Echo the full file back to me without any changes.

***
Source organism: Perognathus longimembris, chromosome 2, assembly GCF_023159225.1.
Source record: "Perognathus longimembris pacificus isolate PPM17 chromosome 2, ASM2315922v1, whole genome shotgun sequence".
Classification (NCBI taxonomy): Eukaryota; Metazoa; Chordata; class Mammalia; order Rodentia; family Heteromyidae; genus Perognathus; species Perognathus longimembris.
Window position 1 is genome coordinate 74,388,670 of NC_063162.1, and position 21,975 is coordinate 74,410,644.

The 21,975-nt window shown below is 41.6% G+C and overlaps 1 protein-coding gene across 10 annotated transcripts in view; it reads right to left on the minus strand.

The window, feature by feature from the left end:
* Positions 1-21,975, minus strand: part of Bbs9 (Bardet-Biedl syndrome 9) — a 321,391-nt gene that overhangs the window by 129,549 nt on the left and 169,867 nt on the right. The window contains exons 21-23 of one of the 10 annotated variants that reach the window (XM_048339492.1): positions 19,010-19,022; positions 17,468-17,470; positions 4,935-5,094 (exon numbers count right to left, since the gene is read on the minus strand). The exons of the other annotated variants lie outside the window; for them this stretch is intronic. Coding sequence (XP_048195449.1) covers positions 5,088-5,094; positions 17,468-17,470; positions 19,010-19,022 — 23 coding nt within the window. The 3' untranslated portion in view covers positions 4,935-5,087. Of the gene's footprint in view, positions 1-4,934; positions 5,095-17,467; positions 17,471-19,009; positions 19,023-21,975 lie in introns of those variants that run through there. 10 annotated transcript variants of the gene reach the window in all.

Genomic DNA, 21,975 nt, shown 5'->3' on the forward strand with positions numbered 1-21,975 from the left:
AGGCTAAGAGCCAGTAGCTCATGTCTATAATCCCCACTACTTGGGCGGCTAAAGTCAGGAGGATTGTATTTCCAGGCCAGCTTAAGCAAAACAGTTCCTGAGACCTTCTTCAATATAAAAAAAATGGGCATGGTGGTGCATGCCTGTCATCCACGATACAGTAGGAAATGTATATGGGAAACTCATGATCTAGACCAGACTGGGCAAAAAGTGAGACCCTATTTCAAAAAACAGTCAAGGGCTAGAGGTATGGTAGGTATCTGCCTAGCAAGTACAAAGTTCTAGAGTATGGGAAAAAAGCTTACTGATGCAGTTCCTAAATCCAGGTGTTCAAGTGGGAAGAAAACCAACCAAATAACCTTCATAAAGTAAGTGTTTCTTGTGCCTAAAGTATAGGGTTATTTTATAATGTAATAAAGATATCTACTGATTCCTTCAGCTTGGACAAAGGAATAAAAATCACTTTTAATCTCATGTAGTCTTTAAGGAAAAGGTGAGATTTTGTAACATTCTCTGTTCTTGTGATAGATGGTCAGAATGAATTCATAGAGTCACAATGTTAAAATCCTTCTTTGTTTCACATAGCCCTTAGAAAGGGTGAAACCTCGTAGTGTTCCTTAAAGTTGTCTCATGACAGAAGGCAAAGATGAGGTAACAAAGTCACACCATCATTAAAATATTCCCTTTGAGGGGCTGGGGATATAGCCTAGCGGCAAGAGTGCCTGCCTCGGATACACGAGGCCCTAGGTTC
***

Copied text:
Source organism: Perognathus longimembris, chromosome 2, assembly GCF_023159225.1.
Source record: "Perognathus longimembris pacificus isolate PPM17 chromosome 2, ASM2315922v1, whole genome shotgun sequence".
Classification (NCBI taxonomy): Eukaryota; Metazoa; Chordata; class Mammalia; order Rodentia; family Heteromyidae; genus Perognathus; species Perognathus longimembris.
Window position 1 is genome coordinate 74,388,670 of NC_063162.1, and position 21,975 is coordinate 74,410,644.

The 21,975-nt window shown below is 41.6% G+C and overlaps 1 protein-coding gene across 10 annotated transcripts in view; it reads right to left on the minus strand.

The window, feature by feature from the left end:
* Positions 1-21,975, minus strand: part of Bbs9 (Bardet-Biedl syndrome 9) — a 321,391-nt gene that overhangs the window by 129,549 nt on the left and 169,867 nt on the right. The window contains exons 21-23 of one of the 10 annotated variants that reach the window (XM_048339492.1): positions 19,010-19,022; positions 17,468-17,470; positions 4,935-5,094 (exon numbers count right to left, since the gene is read on the minus strand). The exons of the other annotated variants lie outside the window; for them this stretch is intronic. Coding sequence (XP_048195449.1) covers positions 5,088-5,094; positions 17,468-17,470; positions 19,010-19,022 — 23 coding nt within the window. The 3' untranslated portion in view covers positions 4,935-5,087. Of the gene's footprint in view, positions 1-4,934; positions 5,095-17,467; positions 17,471-19,009; positions 19,023-21,975 lie in introns of those variants that run through there. 10 annotated transcript variants of the gene reach the window in all.

Genomic DNA, 21,975 nt, shown 5'->3' on the forward strand with positions numbered 1-21,975 from the left:
AGGCTAAGAGCCAGTAGCTCATGTCTATAATCCCCACTACTTGGGCGGCTAAAGTCAGGAGGATTGTATTTCCAGGCCAGCTTAAGCAAAACAGTTCCTGAGACCTTCTTCAATATAAAAAAAATGGGCATGGTGGTGCATGCCTGTCATCCACGATACAGTAGGAAATGTATATGGGAAACTCATGATCTAGACCAGACTGGGCAAAAAGTGAGACCCTATTTCAAAAAACAGTCAAGGGCTAGAGGTATGGTAGGTATCTGCCTAGCAAGTACAAAGTTCTAGAGTATGGGAAAAAAGCTTACTGATGCAGTTCCTAAATCCAGGTGTTCAAGTGGGAAGAAAACCAACCAAATAACCTTCATAAAGTAAGTGTTTCTTGTGCCTAAAGTATAGGGTTATTTTATAATGTAATAAAGATATCTACTGATTCCTTCAGCTTGGACAAAGGAATAAAAATCACTTTTAATCTCATGTAGTCTTTAAGGAAAAGGTGAGATTTTGTAACATTCTCTGTTCTTGTGATAGATGGTCAGAATGAATTCATAGAGTCACAATGTTAAAATCCTTCTTTGTTTCACATAGCCCTTAGAAAGGGTGAAACCTCGTAGTGTTCCTTAAAGTTGTCTCATGACAGAAGGCAAAGATGAGGTAACAAAGTCACACCATCATTAAAATATTCCCTTTGAGGGGCTGGGGATATAGCCTAGCGGCAAGAGTGCCTGCCTCGGATACACGAGGCCCTAGGTTC